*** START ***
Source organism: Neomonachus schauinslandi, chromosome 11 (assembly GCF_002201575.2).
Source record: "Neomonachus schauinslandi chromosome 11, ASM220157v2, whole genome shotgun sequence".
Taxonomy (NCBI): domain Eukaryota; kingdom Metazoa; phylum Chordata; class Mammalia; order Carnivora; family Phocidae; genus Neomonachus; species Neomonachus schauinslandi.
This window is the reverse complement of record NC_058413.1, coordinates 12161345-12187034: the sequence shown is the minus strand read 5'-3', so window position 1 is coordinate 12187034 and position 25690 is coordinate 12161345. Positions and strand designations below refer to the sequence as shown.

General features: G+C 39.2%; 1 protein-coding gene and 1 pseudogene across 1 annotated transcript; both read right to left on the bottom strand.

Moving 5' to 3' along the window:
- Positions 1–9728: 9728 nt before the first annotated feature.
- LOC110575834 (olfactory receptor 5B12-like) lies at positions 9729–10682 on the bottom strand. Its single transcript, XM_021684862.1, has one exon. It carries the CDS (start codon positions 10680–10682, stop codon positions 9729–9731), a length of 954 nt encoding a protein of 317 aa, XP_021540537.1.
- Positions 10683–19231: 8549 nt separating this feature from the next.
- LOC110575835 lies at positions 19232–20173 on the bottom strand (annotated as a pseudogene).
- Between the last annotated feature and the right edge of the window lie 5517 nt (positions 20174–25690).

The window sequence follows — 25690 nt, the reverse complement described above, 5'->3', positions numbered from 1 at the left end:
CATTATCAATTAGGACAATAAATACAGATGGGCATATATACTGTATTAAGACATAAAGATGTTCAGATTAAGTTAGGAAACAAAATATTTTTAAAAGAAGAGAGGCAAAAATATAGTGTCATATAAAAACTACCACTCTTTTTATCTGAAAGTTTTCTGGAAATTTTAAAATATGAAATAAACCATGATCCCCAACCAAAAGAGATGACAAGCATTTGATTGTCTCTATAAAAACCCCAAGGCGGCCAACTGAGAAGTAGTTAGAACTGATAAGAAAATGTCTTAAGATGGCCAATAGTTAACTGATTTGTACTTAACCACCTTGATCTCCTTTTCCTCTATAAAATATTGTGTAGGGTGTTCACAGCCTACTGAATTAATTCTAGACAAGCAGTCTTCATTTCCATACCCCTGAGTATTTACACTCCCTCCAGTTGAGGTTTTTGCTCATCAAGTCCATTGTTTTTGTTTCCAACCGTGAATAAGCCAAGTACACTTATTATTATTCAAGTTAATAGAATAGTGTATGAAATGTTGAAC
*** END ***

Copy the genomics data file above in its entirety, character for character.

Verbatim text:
Source organism: Neomonachus schauinslandi, chromosome 11 (assembly GCF_002201575.2).
Source record: "Neomonachus schauinslandi chromosome 11, ASM220157v2, whole genome shotgun sequence".
Taxonomy (NCBI): domain Eukaryota; kingdom Metazoa; phylum Chordata; class Mammalia; order Carnivora; family Phocidae; genus Neomonachus; species Neomonachus schauinslandi.
This window is the reverse complement of record NC_058413.1, coordinates 12161345-12187034: the sequence shown is the minus strand read 5'-3', so window position 1 is coordinate 12187034 and position 25690 is coordinate 12161345. Positions and strand designations below refer to the sequence as shown.

General features: G+C 39.2%; 1 protein-coding gene and 1 pseudogene across 1 annotated transcript; both read right to left on the bottom strand.

Moving 5' to 3' along the window:
- Positions 1–9728: 9728 nt before the first annotated feature.
- LOC110575834 (olfactory receptor 5B12-like) lies at positions 9729–10682 on the bottom strand. Its single transcript, XM_021684862.1, has one exon. It carries the CDS (start codon positions 10680–10682, stop codon positions 9729–9731), a length of 954 nt encoding a protein of 317 aa, XP_021540537.1.
- Positions 10683–19231: 8549 nt separating this feature from the next.
- LOC110575835 lies at positions 19232–20173 on the bottom strand (annotated as a pseudogene).
- Between the last annotated feature and the right edge of the window lie 5517 nt (positions 20174–25690).

The window sequence follows — 25690 nt, the reverse complement described above, 5'->3', positions numbered from 1 at the left end:
CATTATCAATTAGGACAATAAATACAGATGGGCATATATACTGTATTAAGACATAAAGATGTTCAGATTAAGTTAGGAAACAAAATATTTTTAAAAGAAGAGAGGCAAAAATATAGTGTCATATAAAAACTACCACTCTTTTTATCTGAAAGTTTTCTGGAAATTTTAAAATATGAAATAAACCATGATCCCCAACCAAAAGAGATGACAAGCATTTGATTGTCTCTATAAAAACCCCAAGGCGGCCAACTGAGAAGTAGTTAGAACTGATAAGAAAATGTCTTAAGATGGCCAATAGTTAACTGATTTGTACTTAACCACCTTGATCTCCTTTTCCTCTATAAAATATTGTGTAGGGTGTTCACAGCCTACTGAATTAATTCTAGACAAGCAGTCTTCATTTCCATACCCCTGAGTATTTACACTCCCTCCAGTTGAGGTTTTTGCTCATCAAGTCCATTGTTTTTGTTTCCAACCGTGAATAAGCCAAGTACACTTATTATTATTCAAGTTAATAGAATAGTGTATGAAATGTTGAAC